That allowed him to spray bullets into the crowd of 22,000 people.
A U.S. law enforcement official, speaking on condition of anonymity, told Reuters authorities believe 64-year-old Stephen Paddock had at least two such weapons when he fired from his 32nd-floor hotel room, killing at least 59 people and injuring more than 500.
The rat-a-tat sound of the Las Vegas shooter's gunfire prompted police at the scene to report thegunman was using an "automatic" weapon - a term often used to describe a fully automatic gunthat can fire as many rounds as its magazine, drum or belt holds by pulling and holding the trigger.
Those weapons have been largely outlawed for three decades, though Paddock could also have used legal or illegal means to alter semi-automatic rifles, which fire a round every time the trigger is pulled.
"From the audio, that is not someone who has a traditional semi-automatic rifle firing it in its normal condition," said David Chipman, a former Bureau of Alcohol, Tobacco, Firearms and Explosives agent who advises the gun control group Americans for Responsible Solutions. "Either it's a machine gun or it's been modified. I don't believe a human can do that with his finger."
Police said they recovered a total of 42 weapons belonging to Paddock, including 23 from the hotel room and 19 at his home in Mesquite, a small desert town about an hour from Las Vegas. Some were automatic weapons or semi-automatic rifles illegally modified into fully-automatic weapons.
It was not clear when or how Paddock obtained the guns. Chris Sullivan, owner of the Guns & Guitars shop near Paddock's home in Mesquite, Nevada, confirmed Paddock had legally purchased firearms from the store but did not offer more detail.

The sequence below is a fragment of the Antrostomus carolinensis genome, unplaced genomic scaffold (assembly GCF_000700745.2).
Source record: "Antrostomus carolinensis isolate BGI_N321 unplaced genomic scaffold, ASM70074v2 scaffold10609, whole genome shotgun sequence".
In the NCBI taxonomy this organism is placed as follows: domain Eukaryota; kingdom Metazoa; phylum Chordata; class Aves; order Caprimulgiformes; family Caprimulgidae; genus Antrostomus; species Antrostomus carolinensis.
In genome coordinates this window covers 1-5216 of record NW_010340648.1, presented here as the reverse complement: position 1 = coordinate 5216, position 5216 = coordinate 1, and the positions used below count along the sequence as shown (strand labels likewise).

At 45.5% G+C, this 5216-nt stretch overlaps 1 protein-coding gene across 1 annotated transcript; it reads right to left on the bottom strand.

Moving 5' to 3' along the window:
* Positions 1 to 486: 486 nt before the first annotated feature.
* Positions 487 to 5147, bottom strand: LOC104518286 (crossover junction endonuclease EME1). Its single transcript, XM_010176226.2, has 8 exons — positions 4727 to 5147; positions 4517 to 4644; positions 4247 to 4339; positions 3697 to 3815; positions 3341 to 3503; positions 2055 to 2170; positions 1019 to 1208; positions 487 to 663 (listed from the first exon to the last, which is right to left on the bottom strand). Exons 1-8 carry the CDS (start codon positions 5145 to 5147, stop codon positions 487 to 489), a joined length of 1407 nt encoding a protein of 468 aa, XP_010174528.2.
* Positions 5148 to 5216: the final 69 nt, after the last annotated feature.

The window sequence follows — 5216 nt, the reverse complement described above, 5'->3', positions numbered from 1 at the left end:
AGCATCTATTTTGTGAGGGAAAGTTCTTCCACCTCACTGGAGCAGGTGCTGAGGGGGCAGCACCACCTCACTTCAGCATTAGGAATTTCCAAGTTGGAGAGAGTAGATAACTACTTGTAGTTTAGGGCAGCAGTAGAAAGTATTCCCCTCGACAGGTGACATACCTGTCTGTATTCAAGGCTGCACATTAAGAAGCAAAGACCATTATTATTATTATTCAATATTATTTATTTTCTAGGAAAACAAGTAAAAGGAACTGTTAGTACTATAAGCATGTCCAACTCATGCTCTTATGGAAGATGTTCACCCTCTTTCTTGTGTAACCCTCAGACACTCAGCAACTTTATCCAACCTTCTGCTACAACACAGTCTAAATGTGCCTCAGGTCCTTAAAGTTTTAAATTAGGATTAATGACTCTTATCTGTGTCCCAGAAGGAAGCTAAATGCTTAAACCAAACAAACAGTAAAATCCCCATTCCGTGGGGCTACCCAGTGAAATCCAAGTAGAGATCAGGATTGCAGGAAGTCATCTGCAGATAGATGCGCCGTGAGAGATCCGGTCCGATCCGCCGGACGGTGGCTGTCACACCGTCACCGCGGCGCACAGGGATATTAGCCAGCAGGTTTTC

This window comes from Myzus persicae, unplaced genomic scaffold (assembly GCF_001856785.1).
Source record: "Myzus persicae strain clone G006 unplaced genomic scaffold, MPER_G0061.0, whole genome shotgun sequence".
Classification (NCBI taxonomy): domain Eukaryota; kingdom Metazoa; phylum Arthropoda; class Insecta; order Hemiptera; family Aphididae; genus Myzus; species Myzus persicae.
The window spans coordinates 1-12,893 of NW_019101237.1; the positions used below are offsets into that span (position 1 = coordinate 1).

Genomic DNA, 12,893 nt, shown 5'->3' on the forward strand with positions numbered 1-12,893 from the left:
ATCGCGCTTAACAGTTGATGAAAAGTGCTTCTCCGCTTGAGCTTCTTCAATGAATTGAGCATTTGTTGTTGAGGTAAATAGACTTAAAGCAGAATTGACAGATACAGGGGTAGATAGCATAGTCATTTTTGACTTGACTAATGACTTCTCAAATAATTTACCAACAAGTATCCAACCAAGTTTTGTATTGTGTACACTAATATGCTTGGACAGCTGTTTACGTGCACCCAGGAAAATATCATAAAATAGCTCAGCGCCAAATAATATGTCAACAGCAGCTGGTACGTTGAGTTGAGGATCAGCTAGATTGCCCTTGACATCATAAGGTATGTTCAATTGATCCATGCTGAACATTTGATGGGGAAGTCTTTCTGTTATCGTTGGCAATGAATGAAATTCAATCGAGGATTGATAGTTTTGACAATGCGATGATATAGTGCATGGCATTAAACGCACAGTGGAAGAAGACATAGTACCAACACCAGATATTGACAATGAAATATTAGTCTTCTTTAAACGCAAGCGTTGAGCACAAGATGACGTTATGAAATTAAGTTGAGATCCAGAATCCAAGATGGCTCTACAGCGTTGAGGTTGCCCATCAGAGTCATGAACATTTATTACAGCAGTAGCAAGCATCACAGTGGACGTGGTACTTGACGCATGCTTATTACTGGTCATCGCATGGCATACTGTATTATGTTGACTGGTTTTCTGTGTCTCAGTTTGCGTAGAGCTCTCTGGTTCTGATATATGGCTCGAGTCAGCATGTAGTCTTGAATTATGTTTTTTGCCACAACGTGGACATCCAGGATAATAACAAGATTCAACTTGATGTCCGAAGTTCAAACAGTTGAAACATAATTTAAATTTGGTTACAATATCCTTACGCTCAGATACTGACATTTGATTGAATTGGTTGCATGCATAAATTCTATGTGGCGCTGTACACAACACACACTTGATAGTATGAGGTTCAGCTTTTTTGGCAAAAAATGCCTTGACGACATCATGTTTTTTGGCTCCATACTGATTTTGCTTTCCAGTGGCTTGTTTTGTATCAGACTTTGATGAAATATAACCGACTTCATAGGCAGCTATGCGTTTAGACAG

The shooting has prompted renewed calls from Democrats for tighter gun laws, though it is unlikely the Republican-controlled Congress will take up such measures.
In 1986, Congress barred civilians from buying or selling fully automatic weapons made after that date, though individuals can legally possess older weapons after passing a background check and obtaining a special permit.
There are about 176,000 pre-1986 machine guns registered with the U.S. government that can be legally transferred, and they typically cost tens of thousands of dollars.
But there are also less expensive legal products that can allow semi-automatic rifles such as the AR-15, which are much more widely available, to fire hundreds of rounds per minute.
A "bump stock," for example, replaces a semi-automatic rifle's stock, which rests against the shoulder to provide stability and absorb recoil.
The bump stock causes the gun's recoil to press against the shooter's finger after each shot, firing rounds much more quickly than possible by pulling it manually.
The website for one such product, Slide Fire, shows several videos in which shooters launch multiple rounds per second in bursts that sound almost indistinguishable from automatic fire. Reviewers have reported that the product permits a shooter to go through hundreds of rounds every minute.
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